Three Fast Online Research Sources

I am in the middle of moving into my new home, so I have been sort of off the grid for the past two weeks. That’s why today’s article is short and sweet — but should be still helpful especially if you are stuck researching articles.

So you want to write a nice 400 word article but you are writing about something completely out of your comfort zone, knowledge base, or experience. Okay – this isn’t going to be one of your article masterpieces, but you still want it to have relevant information. So here’s the deal…

1. You Can Trust The Government!
If you are researching information in niches that offer statistical information, it would be sooooo easy to just do a Google search and take the statistics from the first one or two results in that search. The trouble with this is – is that most of the time the top results are from that juggernaut – Wikipedia. Now I like Wikipedia like the next person, but let’s be honest here, it is a human edited and reviewed source of information. I mean I could go into my husband’s Wikipedia page right now and add all types of information without the public knowing if it is accurate or not – if I wanted to:)

So you have to take information, especially statistical information from this source with a grain of salt. Instead it would be better to go to a regulated source such as a government site. I use government statistical information when I write many of my health related articles.

2. Go To College For Free
I have both a bachelor’s and a master’s degree, so I can say this without feeling bad. There is probably way more time spent on researching the most trivial up to the most important issues at universities then any other place on earth! While this is a lot of energy spent at an academic level, this is really great news for us.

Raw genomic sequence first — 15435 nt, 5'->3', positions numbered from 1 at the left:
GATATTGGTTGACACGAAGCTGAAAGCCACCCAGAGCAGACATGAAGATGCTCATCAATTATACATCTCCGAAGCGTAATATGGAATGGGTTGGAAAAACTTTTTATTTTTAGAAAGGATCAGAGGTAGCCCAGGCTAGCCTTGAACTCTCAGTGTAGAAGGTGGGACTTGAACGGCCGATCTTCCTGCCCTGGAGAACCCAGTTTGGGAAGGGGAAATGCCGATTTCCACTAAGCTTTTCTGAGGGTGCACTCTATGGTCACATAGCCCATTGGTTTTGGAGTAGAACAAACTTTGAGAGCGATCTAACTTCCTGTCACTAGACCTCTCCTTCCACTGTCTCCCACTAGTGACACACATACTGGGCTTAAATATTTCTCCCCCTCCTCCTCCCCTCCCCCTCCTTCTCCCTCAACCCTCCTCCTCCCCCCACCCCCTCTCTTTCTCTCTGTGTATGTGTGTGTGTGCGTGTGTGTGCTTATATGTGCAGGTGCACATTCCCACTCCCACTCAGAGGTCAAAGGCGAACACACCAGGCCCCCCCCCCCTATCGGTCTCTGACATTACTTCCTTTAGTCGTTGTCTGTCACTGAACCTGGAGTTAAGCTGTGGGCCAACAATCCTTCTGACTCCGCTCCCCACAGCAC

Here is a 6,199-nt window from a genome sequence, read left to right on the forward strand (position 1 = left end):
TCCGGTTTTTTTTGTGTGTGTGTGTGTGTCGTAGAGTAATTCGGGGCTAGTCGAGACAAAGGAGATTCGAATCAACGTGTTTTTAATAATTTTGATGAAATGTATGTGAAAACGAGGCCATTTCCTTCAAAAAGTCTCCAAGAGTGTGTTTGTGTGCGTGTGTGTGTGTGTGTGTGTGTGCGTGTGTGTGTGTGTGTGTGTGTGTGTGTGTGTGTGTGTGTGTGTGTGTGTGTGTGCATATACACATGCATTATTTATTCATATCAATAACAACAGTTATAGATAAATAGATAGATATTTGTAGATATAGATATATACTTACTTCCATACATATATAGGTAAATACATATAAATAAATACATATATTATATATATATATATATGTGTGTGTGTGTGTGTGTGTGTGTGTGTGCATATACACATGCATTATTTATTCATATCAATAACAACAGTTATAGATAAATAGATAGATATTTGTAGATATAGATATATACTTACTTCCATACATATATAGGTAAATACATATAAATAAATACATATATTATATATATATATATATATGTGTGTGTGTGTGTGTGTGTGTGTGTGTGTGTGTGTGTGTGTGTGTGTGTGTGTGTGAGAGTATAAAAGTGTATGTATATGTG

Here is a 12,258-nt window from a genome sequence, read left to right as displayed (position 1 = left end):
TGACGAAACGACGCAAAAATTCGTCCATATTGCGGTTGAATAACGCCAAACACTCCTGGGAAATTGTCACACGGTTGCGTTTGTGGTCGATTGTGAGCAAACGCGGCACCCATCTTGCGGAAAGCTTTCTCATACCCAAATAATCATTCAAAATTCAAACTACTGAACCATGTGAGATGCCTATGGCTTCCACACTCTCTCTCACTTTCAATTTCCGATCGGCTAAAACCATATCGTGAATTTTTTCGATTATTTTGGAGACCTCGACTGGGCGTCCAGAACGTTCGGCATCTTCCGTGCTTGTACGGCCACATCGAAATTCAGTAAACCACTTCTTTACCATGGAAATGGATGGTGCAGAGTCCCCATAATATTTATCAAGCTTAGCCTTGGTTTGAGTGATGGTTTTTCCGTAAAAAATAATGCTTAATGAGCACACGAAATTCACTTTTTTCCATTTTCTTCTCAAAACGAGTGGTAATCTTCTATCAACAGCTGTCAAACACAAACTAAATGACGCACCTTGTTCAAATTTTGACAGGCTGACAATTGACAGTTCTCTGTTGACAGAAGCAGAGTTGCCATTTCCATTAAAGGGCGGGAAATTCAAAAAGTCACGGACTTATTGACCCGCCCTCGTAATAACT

We can research almost any topic and find something written about it from a professor or graduate student at universities across the globe. The internet has made this information much more accessible then it use to be. So it’s a good idea to take advantage of it. Nothing screams “professional” more than when you can include a quote or statistic on your topic from a college or university. It adds instant credibility to your writing.

3. Get More Mileage From  Your Magazines
Depending on your niche, there probably are magazines or periodicals that you can refer to for research on your articles. There are many magazines and newspapers that have established credibility over years of great journalism or great marketing:) So it would be a no-brainer to use them as sources of stats or quotes for your articles.

Back in the old days we would have to subscribe to every relevant or sort of relevant magazine and newspaper in our niche, or we would have to sit in the library and do it. I am kind of anti-library. So I would spend the money. Now you can find a great article for research purposes instantly via internet. Some may charge you a fee to access the archives, but most are not that sophisticated and you can find what you need during a basic internet search.

Happy Researching ‘Yall!

Comments

  1. says

    absolutely, i would go for searched links rather than trusting on wikipages or some encyclopedia pages, because content provided in personal links or website are somewhat trustworthy than wiki pages where everyone can add their views, which is meaningless

  2. says

    absolutely, i would go for searched links rather than trusting on wikipages or some encyclopedia pages, because content provided in personal links or website are somewhat trustworthy than wiki pages where everyone can add their views, which is meaningless

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